Chief of General Staff Gen. Hulusi Akar is expected to urge U.S. generals arriving in Ankara today to recover American weapons given to the People's Protection Units (YPG) and put an end to the support given to the terrorist group in Syria, especially in the northern Syrian town of Afrin.
Akar will host a critical meeting today with U.S. Central Command (CENTCOM) Commander Gen. Joseph Votel and Curtis Scaparrotti, the commander of U.S. forces in Europe. Akar is expected to tell Votel and Scaparrotti to retrieve weapons provided to the YPG on the pretext of fighting Daesh in Syria. He will also ask the U.S. generals to set a deadline for setting out a schedule to retrieve the weapons by the second week of January.
The U.S. military has been providing YPG militants with armored vehicles and arms to aid them in the fight against Daesh, defying Ankara's warnings about the dangers of fighting a terrorist group with another.Previously, U.S. Secretary of Defense James Mattis pledged to recover weapons from the YPG once the battle against Daesh is over. Washington's open show of support for a PKK affiliate in Syria surfaced in media outlets in October 2015 after the U.S. air force dropped 50 tons of weapons, ammunition and grenades to the YPG in northern Syria's Hasakah province, along with 112 pallets, which reportedly contained ammunition for M-16s and AK-47s. Since then, thousands of trucks have been provided to the terrorist group, including heavy weapons.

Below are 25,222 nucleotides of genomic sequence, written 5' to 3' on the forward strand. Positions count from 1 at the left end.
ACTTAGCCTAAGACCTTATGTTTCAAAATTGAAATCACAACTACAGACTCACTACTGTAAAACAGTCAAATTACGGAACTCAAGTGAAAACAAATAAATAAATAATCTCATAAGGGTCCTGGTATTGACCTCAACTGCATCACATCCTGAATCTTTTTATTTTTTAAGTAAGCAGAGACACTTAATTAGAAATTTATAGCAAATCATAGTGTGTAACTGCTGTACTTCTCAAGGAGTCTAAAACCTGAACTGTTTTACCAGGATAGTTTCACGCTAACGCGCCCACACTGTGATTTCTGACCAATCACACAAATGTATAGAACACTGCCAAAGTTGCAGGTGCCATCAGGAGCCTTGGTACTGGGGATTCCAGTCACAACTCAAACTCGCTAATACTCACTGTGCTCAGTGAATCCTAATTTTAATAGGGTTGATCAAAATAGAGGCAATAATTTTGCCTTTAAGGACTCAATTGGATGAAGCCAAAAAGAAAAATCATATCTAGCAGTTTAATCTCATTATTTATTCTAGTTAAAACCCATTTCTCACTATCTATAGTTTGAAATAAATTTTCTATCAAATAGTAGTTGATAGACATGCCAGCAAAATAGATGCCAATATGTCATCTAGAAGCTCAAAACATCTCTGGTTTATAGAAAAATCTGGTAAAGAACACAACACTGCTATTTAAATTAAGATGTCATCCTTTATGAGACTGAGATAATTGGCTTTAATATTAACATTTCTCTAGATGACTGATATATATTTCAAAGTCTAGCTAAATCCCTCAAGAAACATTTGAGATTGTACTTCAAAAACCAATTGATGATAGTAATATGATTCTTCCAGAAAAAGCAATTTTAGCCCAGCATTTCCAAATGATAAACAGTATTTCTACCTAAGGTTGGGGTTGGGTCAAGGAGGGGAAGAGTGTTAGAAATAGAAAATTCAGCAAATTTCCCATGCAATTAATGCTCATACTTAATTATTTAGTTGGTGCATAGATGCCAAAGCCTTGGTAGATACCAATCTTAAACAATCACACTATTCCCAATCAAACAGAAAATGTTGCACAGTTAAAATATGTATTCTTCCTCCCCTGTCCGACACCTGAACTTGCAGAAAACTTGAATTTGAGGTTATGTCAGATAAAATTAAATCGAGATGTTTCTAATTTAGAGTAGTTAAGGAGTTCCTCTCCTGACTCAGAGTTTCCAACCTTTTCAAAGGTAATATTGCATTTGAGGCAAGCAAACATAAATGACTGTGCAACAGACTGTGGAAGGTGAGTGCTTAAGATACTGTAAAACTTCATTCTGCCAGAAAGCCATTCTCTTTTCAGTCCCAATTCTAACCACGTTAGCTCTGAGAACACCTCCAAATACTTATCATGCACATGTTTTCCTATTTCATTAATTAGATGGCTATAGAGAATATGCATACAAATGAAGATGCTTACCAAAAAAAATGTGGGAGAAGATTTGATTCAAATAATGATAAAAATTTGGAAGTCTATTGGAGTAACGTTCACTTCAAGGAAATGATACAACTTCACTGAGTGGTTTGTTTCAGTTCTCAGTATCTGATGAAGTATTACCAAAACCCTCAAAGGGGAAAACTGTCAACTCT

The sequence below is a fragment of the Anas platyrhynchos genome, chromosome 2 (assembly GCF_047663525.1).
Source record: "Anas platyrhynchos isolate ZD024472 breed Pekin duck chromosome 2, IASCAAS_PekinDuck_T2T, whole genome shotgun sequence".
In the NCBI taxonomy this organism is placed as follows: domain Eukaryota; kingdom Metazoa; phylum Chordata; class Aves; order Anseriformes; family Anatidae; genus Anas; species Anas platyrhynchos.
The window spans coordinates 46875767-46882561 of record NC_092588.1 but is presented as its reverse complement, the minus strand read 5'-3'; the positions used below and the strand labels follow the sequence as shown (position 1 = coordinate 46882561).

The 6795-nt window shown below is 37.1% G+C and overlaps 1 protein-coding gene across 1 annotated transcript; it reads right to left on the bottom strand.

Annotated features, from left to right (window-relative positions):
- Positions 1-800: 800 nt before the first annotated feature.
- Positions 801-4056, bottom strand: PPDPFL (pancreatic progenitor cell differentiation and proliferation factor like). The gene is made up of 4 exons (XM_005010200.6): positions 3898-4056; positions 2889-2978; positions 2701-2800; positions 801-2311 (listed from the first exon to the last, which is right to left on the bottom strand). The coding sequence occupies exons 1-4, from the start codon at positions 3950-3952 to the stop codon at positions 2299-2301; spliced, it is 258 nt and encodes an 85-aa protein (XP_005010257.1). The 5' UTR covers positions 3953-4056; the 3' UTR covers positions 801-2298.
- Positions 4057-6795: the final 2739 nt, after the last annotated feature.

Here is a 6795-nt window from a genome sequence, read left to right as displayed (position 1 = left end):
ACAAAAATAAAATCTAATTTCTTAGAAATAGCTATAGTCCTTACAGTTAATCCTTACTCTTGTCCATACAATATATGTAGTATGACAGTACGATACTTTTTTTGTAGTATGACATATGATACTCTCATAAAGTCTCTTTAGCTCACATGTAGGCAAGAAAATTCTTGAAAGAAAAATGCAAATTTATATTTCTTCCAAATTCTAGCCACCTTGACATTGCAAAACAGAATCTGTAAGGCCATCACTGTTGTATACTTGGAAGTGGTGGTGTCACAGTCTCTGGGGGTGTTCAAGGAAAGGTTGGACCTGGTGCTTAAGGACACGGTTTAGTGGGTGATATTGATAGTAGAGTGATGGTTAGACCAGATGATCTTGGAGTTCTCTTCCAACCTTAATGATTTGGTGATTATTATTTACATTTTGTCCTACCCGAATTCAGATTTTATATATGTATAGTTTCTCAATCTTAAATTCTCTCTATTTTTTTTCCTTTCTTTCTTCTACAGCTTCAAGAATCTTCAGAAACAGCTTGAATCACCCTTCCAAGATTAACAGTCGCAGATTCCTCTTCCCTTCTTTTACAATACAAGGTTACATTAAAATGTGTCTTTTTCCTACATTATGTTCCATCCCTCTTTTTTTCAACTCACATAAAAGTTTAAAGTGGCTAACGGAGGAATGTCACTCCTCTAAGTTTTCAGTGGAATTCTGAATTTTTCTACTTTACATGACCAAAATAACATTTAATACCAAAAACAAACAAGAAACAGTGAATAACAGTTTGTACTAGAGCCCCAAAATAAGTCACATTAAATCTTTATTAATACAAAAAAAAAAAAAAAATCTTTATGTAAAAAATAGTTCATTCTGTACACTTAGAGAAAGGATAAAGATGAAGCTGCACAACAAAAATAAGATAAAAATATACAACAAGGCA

The U.S. Defense Department has recently announced that Washington will provide weapons aid to the YPG next year worth $500 million.
The YPG is the Syrian affiliate of the PKK, a globally recognized terrorist group that has been waging a separatist war against the Turkish state for decades. Recently, U.S. President Donald Trump promised in a phone conversation with President Recep Tayyip Erdoğan that he would not send weapons to the YPG anymore.That being said, a couple days following Trump and Erdoğan's phone conversation, the Pentagon announced on Nov. 27 that the U.S. will continue its partnership with the Syrian Democratic Forces (SDF), which includes YPG terrorists. The Pentagon also said they had previously told Turkey that the arms provided to the SDF would be "limited, mission-specific and provided incrementally to achieve military objectives."
Another significant point on Akar's agenda is reportedly Turkey's possible operation against YPG-held northern Syrian town of Afrin, which borders Turkey. He will also ask the U.S. to put an end to its support for the YPG in the area. Akar will also convey Ankara's reservations regarding the U.S. presence in the town.
The Turkish military is gearing up for an offensive against the YPG-held town, according to Turkish media. Foreign Minister Mevlüt Çavuşoğlu said Tuesday that Turkey could imminently carry out a military operation against Afrin.
"Our target could be the [Bashar] Assad regime if they pose a threat to us. Currently, the main threat is coming from the YPG," he said. YPG terrorists in Afrin have occasionally carried out cross-border attacks against the Turkish military despite the presence of American and Russian representatives and military experts in the area.
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